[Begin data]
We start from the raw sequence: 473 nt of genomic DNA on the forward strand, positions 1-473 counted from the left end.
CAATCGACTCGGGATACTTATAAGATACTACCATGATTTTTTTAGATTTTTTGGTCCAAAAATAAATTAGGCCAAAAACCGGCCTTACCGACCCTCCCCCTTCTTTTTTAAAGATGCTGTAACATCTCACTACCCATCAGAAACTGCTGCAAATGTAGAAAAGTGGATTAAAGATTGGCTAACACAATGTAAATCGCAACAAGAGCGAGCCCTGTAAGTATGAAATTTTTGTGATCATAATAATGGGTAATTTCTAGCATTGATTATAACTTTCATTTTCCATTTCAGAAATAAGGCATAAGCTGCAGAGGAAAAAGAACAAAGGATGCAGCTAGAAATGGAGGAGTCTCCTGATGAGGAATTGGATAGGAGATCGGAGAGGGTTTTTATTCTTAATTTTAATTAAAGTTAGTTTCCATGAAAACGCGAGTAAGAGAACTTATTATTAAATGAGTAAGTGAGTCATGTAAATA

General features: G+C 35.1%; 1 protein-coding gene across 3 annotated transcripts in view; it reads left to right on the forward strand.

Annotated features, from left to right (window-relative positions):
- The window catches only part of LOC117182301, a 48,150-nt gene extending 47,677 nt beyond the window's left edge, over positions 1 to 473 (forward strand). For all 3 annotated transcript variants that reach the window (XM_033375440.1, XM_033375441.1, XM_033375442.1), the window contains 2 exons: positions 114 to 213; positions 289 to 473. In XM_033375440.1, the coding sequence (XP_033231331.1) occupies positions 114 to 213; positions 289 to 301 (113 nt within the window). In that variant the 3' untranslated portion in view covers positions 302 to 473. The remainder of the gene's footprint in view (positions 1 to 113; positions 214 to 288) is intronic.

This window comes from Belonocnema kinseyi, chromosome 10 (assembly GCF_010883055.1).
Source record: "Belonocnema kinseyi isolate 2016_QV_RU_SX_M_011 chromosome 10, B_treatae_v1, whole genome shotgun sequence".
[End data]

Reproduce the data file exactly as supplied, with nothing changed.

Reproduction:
We start from the raw sequence: 473 nt of genomic DNA on the forward strand, positions 1-473 counted from the left end.
CAATCGACTCGGGATACTTATAAGATACTACCATGATTTTTTTAGATTTTTTGGTCCAAAAATAAATTAGGCCAAAAACCGGCCTTACCGACCCTCCCCCTTCTTTTTTAAAGATGCTGTAACATCTCACTACCCATCAGAAACTGCTGCAAATGTAGAAAAGTGGATTAAAGATTGGCTAACACAATGTAAATCGCAACAAGAGCGAGCCCTGTAAGTATGAAATTTTTGTGATCATAATAATGGGTAATTTCTAGCATTGATTATAACTTTCATTTTCCATTTCAGAAATAAGGCATAAGCTGCAGAGGAAAAAGAACAAAGGATGCAGCTAGAAATGGAGGAGTCTCCTGATGAGGAATTGGATAGGAGATCGGAGAGGGTTTTTATTCTTAATTTTAATTAAAGTTAGTTTCCATGAAAACGCGAGTAAGAGAACTTATTATTAAATGAGTAAGTGAGTCATGTAAATA

General features: G+C 35.1%; 1 protein-coding gene across 3 annotated transcripts in view; it reads left to right on the forward strand.

Annotated features, from left to right (window-relative positions):
- The window catches only part of LOC117182301, a 48,150-nt gene extending 47,677 nt beyond the window's left edge, over positions 1 to 473 (forward strand). For all 3 annotated transcript variants that reach the window (XM_033375440.1, XM_033375441.1, XM_033375442.1), the window contains 2 exons: positions 114 to 213; positions 289 to 473. In XM_033375440.1, the coding sequence (XP_033231331.1) occupies positions 114 to 213; positions 289 to 301 (113 nt within the window). In that variant the 3' untranslated portion in view covers positions 302 to 473. The remainder of the gene's footprint in view (positions 1 to 113; positions 214 to 288) is intronic.

This window comes from Belonocnema kinseyi, chromosome 10 (assembly GCF_010883055.1).
Source record: "Belonocnema kinseyi isolate 2016_QV_RU_SX_M_011 chromosome 10, B_treatae_v1, whole genome shotgun sequence".